Stephen Vincent Benét: National Literature?
I am scheduled to give a talk of 15 to 20 minutes about "literature and the national community" on September 26th, so I'm thinking about some of the influences of American literature on my own writing, for example, a story about the devil by Stephen Vincent Benét. In Jackson J. Benson's book Wallace Stegner: His Life and Work, we find a remark about Benét:
Benet (author of John Brown's Body, The Devil and Daniel Webster, Listen to the People) was interested in native materials and the importance of bringing forth (as Emerson had advocated a century earlier) a uniquely national literature divorced from the influences of Europe. (Benson, pages 64-65)The so-called "influences of Europe" alludes to a long-held American belief that Europe was corrupt and corrupting. The story titled "The Devil and Daniel Webster" was about powerful patriotism, a strong love of country, so strong that it could even defeat the devil. Of this powerful patriotism, John Griffith - writing the entry on "Stephen Vincent Benét, 1898–1943" for The Poetry Foundation - informs us:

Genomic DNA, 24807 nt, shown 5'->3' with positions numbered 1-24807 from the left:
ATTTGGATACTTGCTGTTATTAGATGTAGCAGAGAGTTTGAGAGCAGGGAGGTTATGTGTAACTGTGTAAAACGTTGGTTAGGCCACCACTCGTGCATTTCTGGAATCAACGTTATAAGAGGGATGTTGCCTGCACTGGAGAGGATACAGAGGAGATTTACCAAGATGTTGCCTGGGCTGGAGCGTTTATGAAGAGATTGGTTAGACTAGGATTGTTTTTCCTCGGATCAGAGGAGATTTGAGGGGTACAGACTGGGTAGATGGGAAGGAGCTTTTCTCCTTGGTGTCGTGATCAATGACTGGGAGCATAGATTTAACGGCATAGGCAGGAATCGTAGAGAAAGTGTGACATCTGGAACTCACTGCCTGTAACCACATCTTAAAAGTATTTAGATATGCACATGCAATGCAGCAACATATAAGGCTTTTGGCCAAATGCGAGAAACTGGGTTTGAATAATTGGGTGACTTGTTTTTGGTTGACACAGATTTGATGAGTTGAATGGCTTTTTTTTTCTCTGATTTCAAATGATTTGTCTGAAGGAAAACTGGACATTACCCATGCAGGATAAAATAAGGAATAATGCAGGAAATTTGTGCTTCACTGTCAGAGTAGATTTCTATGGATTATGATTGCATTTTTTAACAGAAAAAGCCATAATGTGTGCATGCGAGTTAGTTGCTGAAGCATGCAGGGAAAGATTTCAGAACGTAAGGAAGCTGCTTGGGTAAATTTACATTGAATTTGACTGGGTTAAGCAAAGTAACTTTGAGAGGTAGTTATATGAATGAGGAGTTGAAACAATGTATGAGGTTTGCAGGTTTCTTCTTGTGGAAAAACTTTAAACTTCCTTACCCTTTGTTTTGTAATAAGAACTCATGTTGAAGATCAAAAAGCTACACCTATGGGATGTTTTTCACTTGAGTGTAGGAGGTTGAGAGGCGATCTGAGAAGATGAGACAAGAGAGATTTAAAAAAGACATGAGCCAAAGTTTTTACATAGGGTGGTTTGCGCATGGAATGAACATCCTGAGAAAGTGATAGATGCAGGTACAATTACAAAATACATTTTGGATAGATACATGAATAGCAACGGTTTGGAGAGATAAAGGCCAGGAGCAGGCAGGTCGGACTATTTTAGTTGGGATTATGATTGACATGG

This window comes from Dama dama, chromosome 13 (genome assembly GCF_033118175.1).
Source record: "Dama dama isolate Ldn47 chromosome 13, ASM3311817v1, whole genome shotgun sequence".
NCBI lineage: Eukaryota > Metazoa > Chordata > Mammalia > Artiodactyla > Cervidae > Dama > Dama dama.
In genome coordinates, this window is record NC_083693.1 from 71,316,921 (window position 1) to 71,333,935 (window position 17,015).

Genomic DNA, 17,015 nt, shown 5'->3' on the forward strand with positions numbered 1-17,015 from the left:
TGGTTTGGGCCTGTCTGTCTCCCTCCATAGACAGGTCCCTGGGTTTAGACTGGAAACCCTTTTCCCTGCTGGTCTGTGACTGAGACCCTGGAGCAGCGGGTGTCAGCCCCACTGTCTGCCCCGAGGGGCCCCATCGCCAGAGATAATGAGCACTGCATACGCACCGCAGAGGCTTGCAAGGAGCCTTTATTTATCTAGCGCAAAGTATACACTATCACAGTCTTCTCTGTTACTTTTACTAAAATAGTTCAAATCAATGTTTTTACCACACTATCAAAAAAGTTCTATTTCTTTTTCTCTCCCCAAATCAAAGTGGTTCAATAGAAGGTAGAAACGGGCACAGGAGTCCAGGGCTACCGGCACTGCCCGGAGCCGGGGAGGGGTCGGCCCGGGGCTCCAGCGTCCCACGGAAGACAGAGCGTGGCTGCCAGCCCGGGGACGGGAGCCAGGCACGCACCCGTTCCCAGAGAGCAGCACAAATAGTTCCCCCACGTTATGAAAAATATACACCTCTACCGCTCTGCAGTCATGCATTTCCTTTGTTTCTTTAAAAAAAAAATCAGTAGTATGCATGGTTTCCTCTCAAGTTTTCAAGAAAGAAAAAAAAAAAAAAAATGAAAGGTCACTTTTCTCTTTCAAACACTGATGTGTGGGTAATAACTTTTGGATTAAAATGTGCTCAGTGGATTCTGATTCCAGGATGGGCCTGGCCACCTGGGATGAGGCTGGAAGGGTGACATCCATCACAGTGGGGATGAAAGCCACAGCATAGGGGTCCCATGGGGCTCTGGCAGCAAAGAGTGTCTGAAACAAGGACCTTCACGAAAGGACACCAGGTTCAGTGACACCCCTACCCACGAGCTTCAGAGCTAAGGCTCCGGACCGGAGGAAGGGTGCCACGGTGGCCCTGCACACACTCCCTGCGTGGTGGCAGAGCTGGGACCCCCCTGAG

From his earliest years, Benét developed a taste for romantic, melodramatic, and heroic fiction and poetry, a sympathetic observer's interest in America's regional cultures, and an old-fashioned devotion to domestic and patriotic values[,] . . . . his patriotic love of the United States . . . [stemming from his appreciation of America's] vital complex of culturally distinct regions and heritages."I'll have to give this issue a lot more thought, perhaps by looking back at Emerson's call for a national literature . . .